IMI Prevention of Myopia and its Progression

IMI Clinical Summary

Taskforce Chair

Taskforce Members

  • Marcus Ang
  • Pauline Cho
  • Jeremy A. Guggenheim
  • Ming Guang He
  • Monica Jong
  • Nicola S. Logan
  • Maria Liu
  • Ian Morgan
  • Kyoko Ohno-Matsui
  • Olavi Pärssinen
  • Serge Resnikoff
  • Padmaja Sankaridurg
  • Seang-Mei Saw
  • Earl L. Smith III
  • Donald T. H. Tan
  • Jeffrey J. Walline
  • Christine F. Wildsoet
  • Pei-Chang Wu
  • Xiaoying Zhu
  • James S. Wolffsohn
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Dr Monica Jong, PhD, BOptom

Professor Jost Jonas, MD, PhD

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Prof. Jost B. Jonas MD, PhD
Advisory Board & Taskforce Chair IMI
Department of Ophthalmology, Heidelberg University, Heidelberg, Germany

The prevalence of myopia has markedly increased in East and Southeast Asia, and pathologic consequences of myopia, including myopic maculopathy and high myopia-associated optic neuropathy, are now one of the most common causes of irreversible blindness. Hence, strategies are warranted to reduce the prevalence of myopia and the progression to high myopia as this is the main modifiable risk factor for pathologic myopia.

Prevention of myopia

Increased time outdoors

  • Based on published population-based and interventional studies, an important strategy to reduce the development of myopia is encouraging schoolchildren to spend more time outdoors of at least 80 minutes to 120 minutes per day.
  • Compared with other measures, spending more time outdoors is the safest strategy and aligns with other existing health initiatives, for example obesity prevention, by promoting a healthier lifestyle for children and adolescents.

Slowing myopia progression

Pharmacological measures

  • Daily application of low-dose atropine eye drops, one drop per eye, in concentrations ranging between 0.01% and 0.05% were clinically useful.
  • The 0.05% atropine eye drop slowed the progression of myopia greatest compared to 0.01% and 0.025%.
  • The two-year LAMP study reported the mean myopic refractive error progression was 0.55 ± 0.86 D, 0.85 ± 0.73 D, and 1.12 ± 0.85 D in the 0.05%, 0.025%, and 0.01% atropine groups, respectively (P=0.015, P<0.001, and P=0.02, respectively, for pairwise comparisons). Mean axial length changes were 0.39 ± 0.35 mm, 0.50 ± 0.33 mm, and 0.59 ± 0.38 mm (P=0.04, P<0.001, and P=0.10, respectively).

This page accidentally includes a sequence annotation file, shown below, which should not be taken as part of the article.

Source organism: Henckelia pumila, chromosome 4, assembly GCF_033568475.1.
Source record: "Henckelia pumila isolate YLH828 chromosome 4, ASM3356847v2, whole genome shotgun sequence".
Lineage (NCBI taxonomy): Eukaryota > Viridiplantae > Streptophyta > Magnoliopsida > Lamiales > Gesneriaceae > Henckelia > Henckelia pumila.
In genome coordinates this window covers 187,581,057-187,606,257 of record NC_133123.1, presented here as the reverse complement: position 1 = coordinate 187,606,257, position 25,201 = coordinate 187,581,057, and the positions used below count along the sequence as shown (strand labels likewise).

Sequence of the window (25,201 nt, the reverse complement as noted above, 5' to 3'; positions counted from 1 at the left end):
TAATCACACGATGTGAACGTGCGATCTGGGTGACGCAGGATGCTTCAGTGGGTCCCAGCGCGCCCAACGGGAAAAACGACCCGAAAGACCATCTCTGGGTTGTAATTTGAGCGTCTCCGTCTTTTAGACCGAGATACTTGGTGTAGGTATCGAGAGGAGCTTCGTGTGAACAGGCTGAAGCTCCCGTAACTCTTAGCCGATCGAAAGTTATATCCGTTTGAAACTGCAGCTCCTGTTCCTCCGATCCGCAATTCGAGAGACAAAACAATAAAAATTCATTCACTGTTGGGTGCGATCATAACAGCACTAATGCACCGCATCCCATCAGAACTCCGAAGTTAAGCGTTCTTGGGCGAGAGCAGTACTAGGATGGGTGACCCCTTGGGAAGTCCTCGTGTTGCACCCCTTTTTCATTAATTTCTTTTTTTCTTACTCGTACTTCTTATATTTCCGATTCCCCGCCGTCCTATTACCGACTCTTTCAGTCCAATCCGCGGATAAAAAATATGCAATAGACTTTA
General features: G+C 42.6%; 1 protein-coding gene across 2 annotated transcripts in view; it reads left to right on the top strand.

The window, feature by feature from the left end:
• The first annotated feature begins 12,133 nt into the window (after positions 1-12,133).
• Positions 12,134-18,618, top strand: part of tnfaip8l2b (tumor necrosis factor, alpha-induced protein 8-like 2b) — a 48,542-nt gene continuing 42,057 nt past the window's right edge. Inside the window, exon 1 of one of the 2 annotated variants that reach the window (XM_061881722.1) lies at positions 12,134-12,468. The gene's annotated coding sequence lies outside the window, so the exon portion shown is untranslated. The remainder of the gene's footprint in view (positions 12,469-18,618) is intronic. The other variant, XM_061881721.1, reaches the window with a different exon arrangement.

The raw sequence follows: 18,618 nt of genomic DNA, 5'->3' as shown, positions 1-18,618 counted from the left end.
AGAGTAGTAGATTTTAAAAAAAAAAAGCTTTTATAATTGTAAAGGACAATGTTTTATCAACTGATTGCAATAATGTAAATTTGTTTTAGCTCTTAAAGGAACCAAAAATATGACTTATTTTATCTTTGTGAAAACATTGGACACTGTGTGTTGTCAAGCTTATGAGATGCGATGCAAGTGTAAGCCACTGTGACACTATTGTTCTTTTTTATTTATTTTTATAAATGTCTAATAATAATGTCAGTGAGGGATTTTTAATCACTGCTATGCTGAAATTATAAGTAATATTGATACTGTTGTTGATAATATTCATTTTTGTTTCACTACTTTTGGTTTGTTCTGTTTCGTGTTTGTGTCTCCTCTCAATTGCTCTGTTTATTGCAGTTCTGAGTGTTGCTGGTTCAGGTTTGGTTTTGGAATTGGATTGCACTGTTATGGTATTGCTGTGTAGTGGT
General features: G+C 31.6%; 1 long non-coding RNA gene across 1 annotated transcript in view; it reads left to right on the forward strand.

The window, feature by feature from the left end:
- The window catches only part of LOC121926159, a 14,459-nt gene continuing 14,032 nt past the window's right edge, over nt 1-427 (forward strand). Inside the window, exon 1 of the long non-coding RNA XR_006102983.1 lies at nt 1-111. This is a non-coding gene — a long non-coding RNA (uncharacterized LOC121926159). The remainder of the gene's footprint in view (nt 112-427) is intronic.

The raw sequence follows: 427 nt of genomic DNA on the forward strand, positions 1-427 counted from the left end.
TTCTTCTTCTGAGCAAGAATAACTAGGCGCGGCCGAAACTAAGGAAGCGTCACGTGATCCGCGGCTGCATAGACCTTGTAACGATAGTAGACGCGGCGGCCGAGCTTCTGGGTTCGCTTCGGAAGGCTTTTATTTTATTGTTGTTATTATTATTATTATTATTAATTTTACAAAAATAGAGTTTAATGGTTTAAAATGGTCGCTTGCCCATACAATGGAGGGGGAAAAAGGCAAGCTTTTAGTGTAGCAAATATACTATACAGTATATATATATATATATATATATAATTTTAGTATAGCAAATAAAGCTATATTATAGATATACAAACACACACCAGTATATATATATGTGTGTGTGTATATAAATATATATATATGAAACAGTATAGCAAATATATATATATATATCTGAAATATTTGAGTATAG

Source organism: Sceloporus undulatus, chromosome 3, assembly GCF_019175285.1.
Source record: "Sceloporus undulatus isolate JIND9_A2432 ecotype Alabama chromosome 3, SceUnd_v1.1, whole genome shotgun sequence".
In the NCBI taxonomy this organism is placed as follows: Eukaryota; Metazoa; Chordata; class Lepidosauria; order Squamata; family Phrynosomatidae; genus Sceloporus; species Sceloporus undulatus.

• Patients should be monitored for potential side effects including slightly reduced amplitude of accommodation, mydriasis and risk of an allergic reaction.

Optical treatments

Multifocal spectacle lenses

  • Defocus Incorporated Multiple Segments (DIMS) spectacle lenses significantly slowed myopia progression and axial elongation in myopic children after two years in Chinese children aged 8-13 years, average myopic progression over 2 years was lower in the DIMS group (-0.41 ± 0.06 D) than in the control group wearing single vision spectacle lenses (-0.85 ± 0.08 D).
  • Other spectacle lens designs such as the Zeiss MyoVision lens showed less efficacy in the studies so far.

Dual-focus and multifocal contact lenses

  • These include a variety of contact lenses with either a center-distance design, concentric rings of distinct zones of relative plus power, or a gradient design with increasing relative plus power toward the lens periphery. They have demonstrated a reduction in myopia progression on average of 36.4% and a decrease in axial elongation by 37.9%.